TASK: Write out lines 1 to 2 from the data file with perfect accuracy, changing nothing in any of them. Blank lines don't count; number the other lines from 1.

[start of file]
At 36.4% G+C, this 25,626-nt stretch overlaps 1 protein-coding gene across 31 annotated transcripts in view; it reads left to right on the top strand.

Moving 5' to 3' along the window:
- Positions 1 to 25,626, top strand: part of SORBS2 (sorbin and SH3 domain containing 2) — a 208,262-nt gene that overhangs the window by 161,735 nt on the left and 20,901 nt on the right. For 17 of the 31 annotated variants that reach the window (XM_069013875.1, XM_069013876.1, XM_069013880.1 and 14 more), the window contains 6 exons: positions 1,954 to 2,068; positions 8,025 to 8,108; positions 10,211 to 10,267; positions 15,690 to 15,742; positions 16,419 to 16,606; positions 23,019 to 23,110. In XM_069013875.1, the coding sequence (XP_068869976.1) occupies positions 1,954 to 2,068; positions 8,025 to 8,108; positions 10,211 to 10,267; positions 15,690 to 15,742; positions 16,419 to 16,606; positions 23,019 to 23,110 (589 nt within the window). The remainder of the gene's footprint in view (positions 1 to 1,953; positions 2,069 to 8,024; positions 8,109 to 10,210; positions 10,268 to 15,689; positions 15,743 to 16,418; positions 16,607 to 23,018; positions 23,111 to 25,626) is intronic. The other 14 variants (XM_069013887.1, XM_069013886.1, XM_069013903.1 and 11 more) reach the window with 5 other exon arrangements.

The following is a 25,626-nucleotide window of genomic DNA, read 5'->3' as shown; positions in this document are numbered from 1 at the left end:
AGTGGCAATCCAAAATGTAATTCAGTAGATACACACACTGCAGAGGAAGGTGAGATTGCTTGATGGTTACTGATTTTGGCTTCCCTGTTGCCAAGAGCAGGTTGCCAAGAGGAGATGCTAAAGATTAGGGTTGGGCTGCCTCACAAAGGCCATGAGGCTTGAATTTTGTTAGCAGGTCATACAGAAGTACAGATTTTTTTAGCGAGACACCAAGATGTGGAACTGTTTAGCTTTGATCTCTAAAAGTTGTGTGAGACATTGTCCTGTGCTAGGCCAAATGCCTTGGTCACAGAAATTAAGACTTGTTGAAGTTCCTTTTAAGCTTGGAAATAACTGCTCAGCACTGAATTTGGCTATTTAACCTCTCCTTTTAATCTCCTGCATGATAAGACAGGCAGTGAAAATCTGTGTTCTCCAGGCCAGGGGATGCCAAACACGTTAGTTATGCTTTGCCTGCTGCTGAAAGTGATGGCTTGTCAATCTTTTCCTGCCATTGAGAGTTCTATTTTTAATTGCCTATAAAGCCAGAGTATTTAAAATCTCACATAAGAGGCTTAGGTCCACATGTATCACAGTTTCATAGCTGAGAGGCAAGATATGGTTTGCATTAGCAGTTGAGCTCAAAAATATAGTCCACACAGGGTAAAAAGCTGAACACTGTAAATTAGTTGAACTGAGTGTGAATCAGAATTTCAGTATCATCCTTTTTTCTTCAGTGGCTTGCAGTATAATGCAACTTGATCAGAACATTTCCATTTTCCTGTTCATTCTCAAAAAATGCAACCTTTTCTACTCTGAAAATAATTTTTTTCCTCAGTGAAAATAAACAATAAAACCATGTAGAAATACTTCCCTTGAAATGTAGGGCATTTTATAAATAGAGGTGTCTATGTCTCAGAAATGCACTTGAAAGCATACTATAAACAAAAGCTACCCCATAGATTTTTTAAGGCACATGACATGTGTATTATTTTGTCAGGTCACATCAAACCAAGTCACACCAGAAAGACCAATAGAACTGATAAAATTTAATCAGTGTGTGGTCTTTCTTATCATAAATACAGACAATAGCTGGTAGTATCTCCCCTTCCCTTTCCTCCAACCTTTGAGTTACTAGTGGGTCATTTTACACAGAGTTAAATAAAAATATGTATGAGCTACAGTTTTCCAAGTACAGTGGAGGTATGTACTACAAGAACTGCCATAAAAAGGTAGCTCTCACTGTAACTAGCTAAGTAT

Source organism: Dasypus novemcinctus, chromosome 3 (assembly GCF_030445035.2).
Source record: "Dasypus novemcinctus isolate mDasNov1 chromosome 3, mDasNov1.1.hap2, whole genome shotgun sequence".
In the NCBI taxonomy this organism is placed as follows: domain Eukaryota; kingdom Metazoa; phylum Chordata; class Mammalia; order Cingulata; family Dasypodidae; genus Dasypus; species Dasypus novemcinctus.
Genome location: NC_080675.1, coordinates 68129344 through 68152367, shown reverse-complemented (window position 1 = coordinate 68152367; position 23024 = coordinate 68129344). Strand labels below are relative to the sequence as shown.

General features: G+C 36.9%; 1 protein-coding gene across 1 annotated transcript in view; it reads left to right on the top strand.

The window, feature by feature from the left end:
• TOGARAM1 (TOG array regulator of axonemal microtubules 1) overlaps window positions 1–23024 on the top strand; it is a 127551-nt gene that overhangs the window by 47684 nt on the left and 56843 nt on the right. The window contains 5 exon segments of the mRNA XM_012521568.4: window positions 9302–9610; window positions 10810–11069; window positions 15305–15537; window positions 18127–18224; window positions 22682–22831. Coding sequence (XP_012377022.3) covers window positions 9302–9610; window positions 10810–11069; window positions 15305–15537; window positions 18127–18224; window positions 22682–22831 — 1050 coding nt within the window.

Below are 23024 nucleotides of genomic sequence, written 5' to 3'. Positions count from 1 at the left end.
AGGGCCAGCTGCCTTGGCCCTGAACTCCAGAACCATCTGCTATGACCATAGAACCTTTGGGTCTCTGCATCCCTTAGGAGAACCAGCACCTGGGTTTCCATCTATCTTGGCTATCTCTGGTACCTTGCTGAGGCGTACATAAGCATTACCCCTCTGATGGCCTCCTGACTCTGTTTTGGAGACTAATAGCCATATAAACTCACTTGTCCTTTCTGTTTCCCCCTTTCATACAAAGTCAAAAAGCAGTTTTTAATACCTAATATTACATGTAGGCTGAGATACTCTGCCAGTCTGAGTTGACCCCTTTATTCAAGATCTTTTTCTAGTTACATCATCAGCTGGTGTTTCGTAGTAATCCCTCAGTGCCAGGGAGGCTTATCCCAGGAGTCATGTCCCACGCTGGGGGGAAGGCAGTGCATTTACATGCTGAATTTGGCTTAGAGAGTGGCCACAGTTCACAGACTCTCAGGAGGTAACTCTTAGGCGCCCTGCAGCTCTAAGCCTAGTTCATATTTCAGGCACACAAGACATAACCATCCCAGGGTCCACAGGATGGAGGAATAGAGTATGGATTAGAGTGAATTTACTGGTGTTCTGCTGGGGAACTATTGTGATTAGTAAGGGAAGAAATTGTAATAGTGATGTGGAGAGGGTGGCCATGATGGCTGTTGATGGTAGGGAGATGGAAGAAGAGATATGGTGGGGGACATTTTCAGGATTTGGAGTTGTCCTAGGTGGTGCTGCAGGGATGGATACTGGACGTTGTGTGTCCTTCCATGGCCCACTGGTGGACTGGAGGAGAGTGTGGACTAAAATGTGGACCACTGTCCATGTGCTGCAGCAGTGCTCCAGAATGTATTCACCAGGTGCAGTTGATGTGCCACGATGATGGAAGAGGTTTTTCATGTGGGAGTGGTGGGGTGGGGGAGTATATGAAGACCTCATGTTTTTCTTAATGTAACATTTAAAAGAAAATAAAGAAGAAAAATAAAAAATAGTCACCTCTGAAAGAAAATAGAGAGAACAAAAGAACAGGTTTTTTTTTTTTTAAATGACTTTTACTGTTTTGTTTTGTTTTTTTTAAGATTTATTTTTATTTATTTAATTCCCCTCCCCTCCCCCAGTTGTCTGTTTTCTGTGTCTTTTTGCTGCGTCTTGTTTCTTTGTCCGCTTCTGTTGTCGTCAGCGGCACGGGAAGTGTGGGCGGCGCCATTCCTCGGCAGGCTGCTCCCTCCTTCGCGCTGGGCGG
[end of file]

At 36.4% G+C, this 25,626-nt stretch overlaps 1 protein-coding gene across 31 annotated transcripts in view; it reads left to right on the top strand.

Moving 5' to 3' along the window: